Introduction    Down

Systemic lupus erythematosus (SLE) is a common chronic multi-system autoimmune disorder of unknown etiology causing injury to many organ systems. It predominantly affects young women. SLE affects 40-200 per 100 000 persons [1], with the higher values seen in black populations. Cardiac manifestations develop in the majority of patients with SLE at some time during the course of their disease [1]. Cardiac involvements in SLE are: valvular disease, most often mitral regurgitation and usually hemodynamically insignificant; pericardial disease, usually an asymptomatic effusion; myocardial dysfunction and coronary artery disease [2]. Current diagnostic methods in particular echocardiography allows early diagnosis of non-coronary cardiac manifestations of systemic lupus erythematosus.

 

 

Methods Up    Down

The aim of our study was to assess the cardiac abnormalities in SLE patients, the contribution of echocardiography in this disease and to compare the 2 groups of patients with and without non-coronary cardiac manifestations. We have performed a transversal, descriptive study of SLE patients hospitalized in the Internal Medicine Department at the Military Hospital of Tunis between January 2016 and June 2018. Diagnosis of SLE was made according to the criteria of the American college of rheumatology (ACR). All patients underwent a cardiac ultrasound externally or during their stay in our department.

 

 

Results Up    Down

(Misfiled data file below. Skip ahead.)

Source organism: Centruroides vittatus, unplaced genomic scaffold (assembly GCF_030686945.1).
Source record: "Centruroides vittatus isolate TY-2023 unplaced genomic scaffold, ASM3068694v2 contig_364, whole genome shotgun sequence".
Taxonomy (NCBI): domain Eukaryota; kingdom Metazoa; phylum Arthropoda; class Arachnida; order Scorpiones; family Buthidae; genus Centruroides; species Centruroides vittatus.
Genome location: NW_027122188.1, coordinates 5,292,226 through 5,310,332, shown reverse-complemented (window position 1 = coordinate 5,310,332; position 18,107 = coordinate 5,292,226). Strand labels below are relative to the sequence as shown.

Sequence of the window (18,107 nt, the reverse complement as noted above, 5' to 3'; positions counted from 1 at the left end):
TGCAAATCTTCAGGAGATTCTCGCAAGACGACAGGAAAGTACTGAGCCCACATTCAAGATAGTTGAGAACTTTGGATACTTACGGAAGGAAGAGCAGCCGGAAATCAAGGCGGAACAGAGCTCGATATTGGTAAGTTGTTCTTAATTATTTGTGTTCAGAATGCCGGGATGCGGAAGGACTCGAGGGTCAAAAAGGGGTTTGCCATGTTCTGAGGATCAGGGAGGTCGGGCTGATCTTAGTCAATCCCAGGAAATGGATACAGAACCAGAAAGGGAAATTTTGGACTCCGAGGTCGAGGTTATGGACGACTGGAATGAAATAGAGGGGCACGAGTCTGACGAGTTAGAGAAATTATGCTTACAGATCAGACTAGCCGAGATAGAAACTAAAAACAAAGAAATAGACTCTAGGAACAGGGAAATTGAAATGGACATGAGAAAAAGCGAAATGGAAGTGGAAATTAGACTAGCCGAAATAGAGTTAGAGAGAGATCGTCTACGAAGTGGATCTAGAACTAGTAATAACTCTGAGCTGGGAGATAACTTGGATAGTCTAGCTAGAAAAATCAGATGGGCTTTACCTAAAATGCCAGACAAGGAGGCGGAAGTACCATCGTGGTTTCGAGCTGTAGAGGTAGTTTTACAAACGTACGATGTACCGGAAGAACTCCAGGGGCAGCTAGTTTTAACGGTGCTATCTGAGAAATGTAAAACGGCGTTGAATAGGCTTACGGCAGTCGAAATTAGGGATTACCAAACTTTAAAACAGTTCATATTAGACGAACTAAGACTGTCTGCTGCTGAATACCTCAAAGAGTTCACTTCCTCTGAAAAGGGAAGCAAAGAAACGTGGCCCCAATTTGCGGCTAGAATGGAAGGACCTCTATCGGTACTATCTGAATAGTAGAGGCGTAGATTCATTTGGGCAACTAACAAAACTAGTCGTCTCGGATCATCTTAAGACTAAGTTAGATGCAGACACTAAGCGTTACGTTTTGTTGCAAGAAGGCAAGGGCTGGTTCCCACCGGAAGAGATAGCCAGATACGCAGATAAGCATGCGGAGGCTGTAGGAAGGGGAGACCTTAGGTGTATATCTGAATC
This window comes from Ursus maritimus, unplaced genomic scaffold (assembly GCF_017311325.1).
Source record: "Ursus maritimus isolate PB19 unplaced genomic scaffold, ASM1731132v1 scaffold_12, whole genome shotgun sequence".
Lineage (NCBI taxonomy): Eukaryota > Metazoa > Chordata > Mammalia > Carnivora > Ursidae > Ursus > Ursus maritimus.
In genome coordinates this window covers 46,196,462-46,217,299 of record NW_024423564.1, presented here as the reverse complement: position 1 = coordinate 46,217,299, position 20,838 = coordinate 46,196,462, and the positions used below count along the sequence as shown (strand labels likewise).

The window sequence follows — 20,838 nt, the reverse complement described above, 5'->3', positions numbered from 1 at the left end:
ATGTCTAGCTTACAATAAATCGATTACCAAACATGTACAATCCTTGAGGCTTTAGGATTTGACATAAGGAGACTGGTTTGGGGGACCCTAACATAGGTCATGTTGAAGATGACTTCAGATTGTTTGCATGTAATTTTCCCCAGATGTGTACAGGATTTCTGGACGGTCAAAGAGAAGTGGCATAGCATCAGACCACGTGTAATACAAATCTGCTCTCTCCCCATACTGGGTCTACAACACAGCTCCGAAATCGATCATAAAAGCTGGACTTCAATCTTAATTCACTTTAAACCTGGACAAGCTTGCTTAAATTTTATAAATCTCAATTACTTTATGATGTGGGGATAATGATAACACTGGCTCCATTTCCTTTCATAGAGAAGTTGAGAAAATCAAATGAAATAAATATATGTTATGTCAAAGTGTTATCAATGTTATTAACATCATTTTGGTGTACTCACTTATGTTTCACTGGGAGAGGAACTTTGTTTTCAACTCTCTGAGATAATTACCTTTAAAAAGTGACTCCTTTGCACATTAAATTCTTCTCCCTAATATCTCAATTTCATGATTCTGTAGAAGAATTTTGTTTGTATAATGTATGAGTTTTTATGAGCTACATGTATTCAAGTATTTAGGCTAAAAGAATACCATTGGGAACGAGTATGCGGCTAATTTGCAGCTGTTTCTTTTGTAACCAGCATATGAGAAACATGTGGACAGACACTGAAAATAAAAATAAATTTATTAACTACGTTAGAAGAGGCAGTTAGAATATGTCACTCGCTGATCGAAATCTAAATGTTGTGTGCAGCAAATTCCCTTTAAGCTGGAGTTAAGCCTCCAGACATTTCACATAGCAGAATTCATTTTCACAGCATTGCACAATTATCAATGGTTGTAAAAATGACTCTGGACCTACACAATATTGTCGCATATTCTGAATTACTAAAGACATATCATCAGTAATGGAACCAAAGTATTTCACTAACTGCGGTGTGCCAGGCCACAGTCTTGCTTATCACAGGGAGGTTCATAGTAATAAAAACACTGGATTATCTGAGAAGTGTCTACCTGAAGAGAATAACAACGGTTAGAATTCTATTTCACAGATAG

The patients were 61 females and 19 males (sex-ratio=3) with a mean age of 38 years. We divided the workforce into two groups according to the presence or absence of cardiac manifestations: group 1 (patients with cardiac disease) and group 2 (patients without cardiac disease). The clinical features of the patients of group 1 are summarized in Table 1. Forty-two patients had cardiac involvement (Group 1). They were 33 females and 9 males with a mean age of the disease of 31,8 years (16-80 years) at the beginning of the disease and 41 years at the time of the study. In group 1, 83% were symptomatic. The symptoms were dominated by objectified chest pain (43%). In Doppler echocardiography, pericarditis was found in 23 patients (55%) with a single case of cardiac tamponade. Libman Saks endocarditis and lupus myocarditis were found in one case each. Pulmonary hypertension (HTP) was observed in 16 patients (38%) and valvular disease in 22 patients (52%). Cardiomegaly was observed in 9 patients (21%). Electrical abnormalities were dominated by micro-voltage found in 8 patients. The general symptoms (83%), skin lesions (76%) and musculoskeletal involvement (64%) were the most frequent events associated with the cardiac manifestations in group 1 (Table 1). ANA were positive in 97% of cases and antiphospholipid antibodies in 24%. Prednisone: 1mg/kg/day and immunosuppressive therapy were indicated respectively in 71% and 38% of patients of group 1. The comparative study of the two groups showed that patients with pleural effusion (45 vs 15%) were more vulnerable to cardiac involvement (P=0.004) as well as renal impairment (57 vs 44%) but the difference, however, was not statistically significant here (p>0.05). Rnp antibodies was higher in group 1 and statistically significant (p<0,05). Some antibodies, and antiphospholipid antibodies were higher in group 1 but the difference was not statistically significant here (p>0.05). Active disease with low complement (80%) was associated with higher frequency of cardiac involvement than disease in remission (62%) but the result was not statistically significant (p=0.07) (Table 2).